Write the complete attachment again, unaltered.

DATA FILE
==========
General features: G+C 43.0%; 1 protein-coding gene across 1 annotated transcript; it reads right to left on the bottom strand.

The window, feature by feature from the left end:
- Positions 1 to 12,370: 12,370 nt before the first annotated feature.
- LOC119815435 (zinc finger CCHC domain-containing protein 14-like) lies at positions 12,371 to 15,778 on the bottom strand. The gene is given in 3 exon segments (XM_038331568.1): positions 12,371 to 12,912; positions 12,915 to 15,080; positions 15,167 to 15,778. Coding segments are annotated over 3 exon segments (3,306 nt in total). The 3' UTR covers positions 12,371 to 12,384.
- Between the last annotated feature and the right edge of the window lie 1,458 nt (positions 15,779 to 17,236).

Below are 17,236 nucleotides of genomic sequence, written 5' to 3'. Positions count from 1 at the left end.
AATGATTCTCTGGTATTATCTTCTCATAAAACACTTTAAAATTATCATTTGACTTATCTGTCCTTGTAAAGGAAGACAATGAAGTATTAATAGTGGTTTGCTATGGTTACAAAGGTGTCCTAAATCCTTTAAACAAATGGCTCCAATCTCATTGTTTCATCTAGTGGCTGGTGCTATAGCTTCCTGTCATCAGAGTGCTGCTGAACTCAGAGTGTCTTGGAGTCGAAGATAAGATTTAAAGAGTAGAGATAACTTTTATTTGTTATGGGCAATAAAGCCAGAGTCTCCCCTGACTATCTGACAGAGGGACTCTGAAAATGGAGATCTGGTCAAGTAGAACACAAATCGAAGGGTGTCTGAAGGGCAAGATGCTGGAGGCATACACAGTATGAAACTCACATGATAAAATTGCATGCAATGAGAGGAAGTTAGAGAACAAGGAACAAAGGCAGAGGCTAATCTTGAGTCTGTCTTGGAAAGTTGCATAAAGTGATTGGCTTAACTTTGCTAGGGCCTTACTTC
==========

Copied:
General features: G+C 43.0%; 1 protein-coding gene across 1 annotated transcript; it reads right to left on the bottom strand.

The window, feature by feature from the left end:
- Positions 1 to 12,370: 12,370 nt before the first annotated feature.
- LOC119815435 (zinc finger CCHC domain-containing protein 14-like) lies at positions 12,371 to 15,778 on the bottom strand. The gene is given in 3 exon segments (XM_038331568.1): positions 12,371 to 12,912; positions 12,915 to 15,080; positions 15,167 to 15,778. Coding segments are annotated over 3 exon segments (3,306 nt in total). The 3' UTR covers positions 12,371 to 12,384.
- Between the last annotated feature and the right edge of the window lie 1,458 nt (positions 15,779 to 17,236).

Below are 17,236 nucleotides of genomic sequence, written 5' to 3'. Positions count from 1 at the left end.
AATGATTCTCTGGTATTATCTTCTCATAAAACACTTTAAAATTATCATTTGACTTATCTGTCCTTGTAAAGGAAGACAATGAAGTATTAATAGTGGTTTGCTATGGTTACAAAGGTGTCCTAAATCCTTTAAACAAATGGCTCCAATCTCATTGTTTCATCTAGTGGCTGGTGCTATAGCTTCCTGTCATCAGAGTGCTGCTGAACTCAGAGTGTCTTGGAGTCGAAGATAAGATTTAAAGAGTAGAGATAACTTTTATTTGTTATGGGCAATAAAGCCAGAGTCTCCCCTGACTATCTGACAGAGGGACTCTGAAAATGGAGATCTGGTCAAGTAGAACACAAATCGAAGGGTGTCTGAAGGGCAAGATGCTGGAGGCATACACAGTATGAAACTCACATGATAAAATTGCATGCAATGAGAGGAAGTTAGAGAACAAGGAACAAAGGCAGAGGCTAATCTTGAGTCTGTCTTGGAAAGTTGCATAAAGTGATTGGCTTAACTTTGCTAGGGCCTTACTTC